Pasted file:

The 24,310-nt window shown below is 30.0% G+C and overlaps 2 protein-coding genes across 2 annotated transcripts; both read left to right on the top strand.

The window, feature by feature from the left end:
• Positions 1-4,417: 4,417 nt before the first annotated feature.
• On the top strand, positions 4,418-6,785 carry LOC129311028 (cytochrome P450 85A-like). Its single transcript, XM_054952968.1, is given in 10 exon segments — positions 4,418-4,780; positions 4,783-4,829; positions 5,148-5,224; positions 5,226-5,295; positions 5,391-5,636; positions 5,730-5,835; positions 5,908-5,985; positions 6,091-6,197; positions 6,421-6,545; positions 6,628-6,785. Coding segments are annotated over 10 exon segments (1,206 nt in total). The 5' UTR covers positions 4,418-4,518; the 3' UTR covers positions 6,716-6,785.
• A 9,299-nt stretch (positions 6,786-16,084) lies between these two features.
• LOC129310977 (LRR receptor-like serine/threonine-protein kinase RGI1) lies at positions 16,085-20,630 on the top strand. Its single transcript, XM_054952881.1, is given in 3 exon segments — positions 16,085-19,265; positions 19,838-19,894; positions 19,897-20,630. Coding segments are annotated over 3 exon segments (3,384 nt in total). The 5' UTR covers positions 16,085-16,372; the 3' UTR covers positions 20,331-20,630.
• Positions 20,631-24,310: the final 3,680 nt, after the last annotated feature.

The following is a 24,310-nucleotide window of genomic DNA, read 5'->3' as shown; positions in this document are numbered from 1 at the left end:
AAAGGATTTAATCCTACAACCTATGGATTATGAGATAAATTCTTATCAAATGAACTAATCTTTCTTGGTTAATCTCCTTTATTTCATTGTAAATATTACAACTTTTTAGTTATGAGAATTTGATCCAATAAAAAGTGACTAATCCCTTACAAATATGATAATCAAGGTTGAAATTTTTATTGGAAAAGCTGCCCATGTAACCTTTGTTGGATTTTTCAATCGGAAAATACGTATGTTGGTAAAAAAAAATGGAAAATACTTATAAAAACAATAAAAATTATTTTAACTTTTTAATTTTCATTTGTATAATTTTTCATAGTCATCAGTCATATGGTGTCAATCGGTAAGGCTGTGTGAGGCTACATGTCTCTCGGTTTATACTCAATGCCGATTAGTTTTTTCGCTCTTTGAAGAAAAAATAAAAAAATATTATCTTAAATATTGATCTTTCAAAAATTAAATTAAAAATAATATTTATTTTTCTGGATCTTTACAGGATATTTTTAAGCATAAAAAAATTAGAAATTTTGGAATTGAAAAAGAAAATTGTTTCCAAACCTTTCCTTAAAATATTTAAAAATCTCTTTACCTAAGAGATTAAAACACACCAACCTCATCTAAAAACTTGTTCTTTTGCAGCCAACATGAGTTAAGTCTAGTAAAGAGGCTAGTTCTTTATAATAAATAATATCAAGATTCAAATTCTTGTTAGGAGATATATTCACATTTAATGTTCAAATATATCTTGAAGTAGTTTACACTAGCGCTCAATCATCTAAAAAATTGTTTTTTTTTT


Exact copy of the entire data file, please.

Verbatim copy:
The 24,310-nt window shown below is 30.0% G+C and overlaps 2 protein-coding genes across 2 annotated transcripts; both read left to right on the top strand.

The window, feature by feature from the left end:
• Positions 1-4,417: 4,417 nt before the first annotated feature.
• On the top strand, positions 4,418-6,785 carry LOC129311028 (cytochrome P450 85A-like). Its single transcript, XM_054952968.1, is given in 10 exon segments — positions 4,418-4,780; positions 4,783-4,829; positions 5,148-5,224; positions 5,226-5,295; positions 5,391-5,636; positions 5,730-5,835; positions 5,908-5,985; positions 6,091-6,197; positions 6,421-6,545; positions 6,628-6,785. Coding segments are annotated over 10 exon segments (1,206 nt in total). The 5' UTR covers positions 4,418-4,518; the 3' UTR covers positions 6,716-6,785.
• A 9,299-nt stretch (positions 6,786-16,084) lies between these two features.
• LOC129310977 (LRR receptor-like serine/threonine-protein kinase RGI1) lies at positions 16,085-20,630 on the top strand. Its single transcript, XM_054952881.1, is given in 3 exon segments — positions 16,085-19,265; positions 19,838-19,894; positions 19,897-20,630. Coding segments are annotated over 3 exon segments (3,384 nt in total). The 5' UTR covers positions 16,085-16,372; the 3' UTR covers positions 20,331-20,630.
• Positions 20,631-24,310: the final 3,680 nt, after the last annotated feature.

The following is a 24,310-nucleotide window of genomic DNA, read 5'->3' as shown; positions in this document are numbered from 1 at the left end:
AAAGGATTTAATCCTACAACCTATGGATTATGAGATAAATTCTTATCAAATGAACTAATCTTTCTTGGTTAATCTCCTTTATTTCATTGTAAATATTACAACTTTTTAGTTATGAGAATTTGATCCAATAAAAAGTGACTAATCCCTTACAAATATGATAATCAAGGTTGAAATTTTTATTGGAAAAGCTGCCCATGTAACCTTTGTTGGATTTTTCAATCGGAAAATACGTATGTTGGTAAAAAAAAATGGAAAATACTTATAAAAACAATAAAAATTATTTTAACTTTTTAATTTTCATTTGTATAATTTTTCATAGTCATCAGTCATATGGTGTCAATCGGTAAGGCTGTGTGAGGCTACATGTCTCTCGGTTTATACTCAATGCCGATTAGTTTTTTCGCTCTTTGAAGAAAAAATAAAAAAATATTATCTTAAATATTGATCTTTCAAAAATTAAATTAAAAATAATATTTATTTTTCTGGATCTTTACAGGATATTTTTAAGCATAAAAAAATTAGAAATTTTGGAATTGAAAAAGAAAATTGTTTCCAAACCTTTCCTTAAAATATTTAAAAATCTCTTTACCTAAGAGATTAAAACACACCAACCTCATCTAAAAACTTGTTCTTTTGCAGCCAACATGAGTTAAGTCTAGTAAAGAGGCTAGTTCTTTATAATAAATAATATCAAGATTCAAATTCTTGTTAGGAGATATATTCACATTTAATGTTCAAATATATCTTGAAGTAGTTTACACTAGCGCTCAATCATCTAAAAAATTGTTTTTTTTTT